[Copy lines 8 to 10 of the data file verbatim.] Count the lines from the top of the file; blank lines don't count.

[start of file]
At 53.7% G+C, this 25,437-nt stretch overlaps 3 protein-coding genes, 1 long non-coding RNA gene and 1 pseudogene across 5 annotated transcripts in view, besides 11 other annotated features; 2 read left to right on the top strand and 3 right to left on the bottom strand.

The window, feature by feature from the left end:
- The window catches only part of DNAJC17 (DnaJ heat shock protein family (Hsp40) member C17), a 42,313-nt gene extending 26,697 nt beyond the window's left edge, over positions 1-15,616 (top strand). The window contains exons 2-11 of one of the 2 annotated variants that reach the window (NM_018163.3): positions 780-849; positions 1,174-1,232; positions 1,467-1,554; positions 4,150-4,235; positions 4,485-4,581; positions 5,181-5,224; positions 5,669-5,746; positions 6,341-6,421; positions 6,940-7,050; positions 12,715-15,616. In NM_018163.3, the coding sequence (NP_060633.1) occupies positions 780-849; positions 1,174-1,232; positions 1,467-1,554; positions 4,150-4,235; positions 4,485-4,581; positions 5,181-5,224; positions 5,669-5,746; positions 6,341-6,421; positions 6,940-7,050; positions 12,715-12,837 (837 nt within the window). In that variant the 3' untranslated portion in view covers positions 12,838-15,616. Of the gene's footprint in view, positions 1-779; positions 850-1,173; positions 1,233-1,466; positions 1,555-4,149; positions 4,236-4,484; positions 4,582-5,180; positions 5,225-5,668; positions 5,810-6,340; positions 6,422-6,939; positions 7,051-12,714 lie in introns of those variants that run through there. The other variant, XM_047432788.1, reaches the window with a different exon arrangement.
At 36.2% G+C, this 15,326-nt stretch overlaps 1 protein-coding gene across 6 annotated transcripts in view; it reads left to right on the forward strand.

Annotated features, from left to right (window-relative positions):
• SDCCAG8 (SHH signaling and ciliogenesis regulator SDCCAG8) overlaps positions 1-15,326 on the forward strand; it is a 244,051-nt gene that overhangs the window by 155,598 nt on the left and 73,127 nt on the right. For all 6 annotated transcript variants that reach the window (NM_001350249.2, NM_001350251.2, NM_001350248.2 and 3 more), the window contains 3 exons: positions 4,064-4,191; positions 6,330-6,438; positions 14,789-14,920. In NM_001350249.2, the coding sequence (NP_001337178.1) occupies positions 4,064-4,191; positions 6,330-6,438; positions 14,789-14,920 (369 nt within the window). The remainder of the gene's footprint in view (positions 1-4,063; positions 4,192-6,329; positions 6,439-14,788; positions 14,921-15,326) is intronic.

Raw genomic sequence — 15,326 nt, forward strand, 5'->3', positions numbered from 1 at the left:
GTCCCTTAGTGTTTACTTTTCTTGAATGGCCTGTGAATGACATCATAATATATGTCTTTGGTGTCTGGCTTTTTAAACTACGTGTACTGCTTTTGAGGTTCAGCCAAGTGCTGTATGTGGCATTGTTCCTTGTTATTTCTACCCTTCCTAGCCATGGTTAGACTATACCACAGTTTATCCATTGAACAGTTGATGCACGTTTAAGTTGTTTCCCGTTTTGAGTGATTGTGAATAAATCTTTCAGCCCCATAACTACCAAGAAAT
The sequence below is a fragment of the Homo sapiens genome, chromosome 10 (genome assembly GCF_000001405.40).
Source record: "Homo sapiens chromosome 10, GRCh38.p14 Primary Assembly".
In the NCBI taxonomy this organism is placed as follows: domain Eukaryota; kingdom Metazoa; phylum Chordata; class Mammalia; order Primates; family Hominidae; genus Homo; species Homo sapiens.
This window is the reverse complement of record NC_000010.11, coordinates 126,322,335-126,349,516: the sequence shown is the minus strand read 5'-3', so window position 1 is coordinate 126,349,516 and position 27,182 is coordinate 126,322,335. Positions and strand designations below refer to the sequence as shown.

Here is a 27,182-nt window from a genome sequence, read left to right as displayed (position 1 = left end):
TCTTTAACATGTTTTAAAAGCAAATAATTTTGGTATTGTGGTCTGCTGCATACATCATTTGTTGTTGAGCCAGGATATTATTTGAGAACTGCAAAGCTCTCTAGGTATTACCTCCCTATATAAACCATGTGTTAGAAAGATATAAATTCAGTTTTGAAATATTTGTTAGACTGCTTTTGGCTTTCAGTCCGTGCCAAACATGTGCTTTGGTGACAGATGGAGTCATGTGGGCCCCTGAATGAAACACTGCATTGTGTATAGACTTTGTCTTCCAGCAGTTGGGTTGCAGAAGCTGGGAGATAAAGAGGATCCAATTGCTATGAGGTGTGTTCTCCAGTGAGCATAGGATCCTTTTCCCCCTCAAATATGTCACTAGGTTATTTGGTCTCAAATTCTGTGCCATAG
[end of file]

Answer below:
GTCCCTTAGTGTTTACTTTTCTTGAATGGCCTGTGAATGACATCATAATATATGTCTTTGGTGTCTGGCTTTTTAAACTACGTGTACTGCTTTTGAGGTTCAGCCAAGTGCTGTATGTGGCATTGTTCCTTGTTATTTCTACCCTTCCTAGCCATGGTTAGACTATACCACAGTTTATCCATTGAACAGTTGATGCACGTTTAAGTTGTTTCCCGTTTTGAGTGATTGTGAATAAATCTTTCAGCCCCATAACTACCAAGAAAT
The sequence below is a fragment of the Homo sapiens genome, chromosome 10 (genome assembly GCF_000001405.40).
Source record: "Homo sapiens chromosome 10, GRCh38.p14 Primary Assembly".